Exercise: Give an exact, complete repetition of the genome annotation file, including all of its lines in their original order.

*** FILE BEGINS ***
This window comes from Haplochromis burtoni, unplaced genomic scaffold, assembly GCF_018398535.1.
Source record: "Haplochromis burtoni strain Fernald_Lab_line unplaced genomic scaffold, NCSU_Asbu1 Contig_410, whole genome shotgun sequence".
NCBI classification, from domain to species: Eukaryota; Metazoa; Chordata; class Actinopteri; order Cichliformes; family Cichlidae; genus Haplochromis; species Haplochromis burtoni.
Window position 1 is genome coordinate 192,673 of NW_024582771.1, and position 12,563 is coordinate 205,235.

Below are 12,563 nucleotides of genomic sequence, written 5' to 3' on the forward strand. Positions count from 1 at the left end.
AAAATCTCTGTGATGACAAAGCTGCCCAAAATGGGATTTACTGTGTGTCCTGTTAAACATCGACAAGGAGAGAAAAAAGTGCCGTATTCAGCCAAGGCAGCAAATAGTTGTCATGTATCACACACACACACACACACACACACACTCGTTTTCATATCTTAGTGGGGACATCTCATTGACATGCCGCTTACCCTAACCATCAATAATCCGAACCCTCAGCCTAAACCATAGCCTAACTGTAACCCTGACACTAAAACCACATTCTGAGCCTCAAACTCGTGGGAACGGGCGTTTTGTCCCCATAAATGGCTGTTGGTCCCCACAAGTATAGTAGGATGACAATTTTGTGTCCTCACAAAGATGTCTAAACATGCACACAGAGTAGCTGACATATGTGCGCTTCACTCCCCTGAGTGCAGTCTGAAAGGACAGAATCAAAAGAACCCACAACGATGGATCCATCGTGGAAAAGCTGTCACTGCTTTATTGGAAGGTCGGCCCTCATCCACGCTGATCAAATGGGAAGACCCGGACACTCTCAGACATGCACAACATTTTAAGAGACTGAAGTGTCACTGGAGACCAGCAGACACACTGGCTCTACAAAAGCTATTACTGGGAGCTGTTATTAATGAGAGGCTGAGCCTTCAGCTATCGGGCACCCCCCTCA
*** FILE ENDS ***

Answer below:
This window comes from Haplochromis burtoni, unplaced genomic scaffold, assembly GCF_018398535.1.
Source record: "Haplochromis burtoni strain Fernald_Lab_line unplaced genomic scaffold, NCSU_Asbu1 Contig_410, whole genome shotgun sequence".
NCBI classification, from domain to species: Eukaryota; Metazoa; Chordata; class Actinopteri; order Cichliformes; family Cichlidae; genus Haplochromis; species Haplochromis burtoni.
Window position 1 is genome coordinate 192,673 of NW_024582771.1, and position 12,563 is coordinate 205,235.

Below are 12,563 nucleotides of genomic sequence, written 5' to 3' on the forward strand. Positions count from 1 at the left end.
AAAATCTCTGTGATGACAAAGCTGCCCAAAATGGGATTTACTGTGTGTCCTGTTAAACATCGACAAGGAGAGAAAAAAGTGCCGTATTCAGCCAAGGCAGCAAATAGTTGTCATGTATCACACACACACACACACACACACACACTCGTTTTCATATCTTAGTGGGGACATCTCATTGACATGCCGCTTACCCTAACCATCAATAATCCGAACCCTCAGCCTAAACCATAGCCTAACTGTAACCCTGACACTAAAACCACATTCTGAGCCTCAAACTCGTGGGAACGGGCGTTTTGTCCCCATAAATGGCTGTTGGTCCCCACAAGTATAGTAGGATGACAATTTTGTGTCCTCACAAAGATGTCTAAACATGCACACAGAGTAGCTGACATATGTGCGCTTCACTCCCCTGAGTGCAGTCTGAAAGGACAGAATCAAAAGAACCCACAACGATGGATCCATCGTGGAAAAGCTGTCACTGCTTTATTGGAAGGTCGGCCCTCATCCACGCTGATCAAATGGGAAGACCCGGACACTCTCAGACATGCACAACATTTTAAGAGACTGAAGTGTCACTGGAGACCAGCAGACACACTGGCTCTACAAAAGCTATTACTGGGAGCTGTTATTAATGAGAGGCTGAGCCTTCAGCTATCGGGCACCCCCCTCA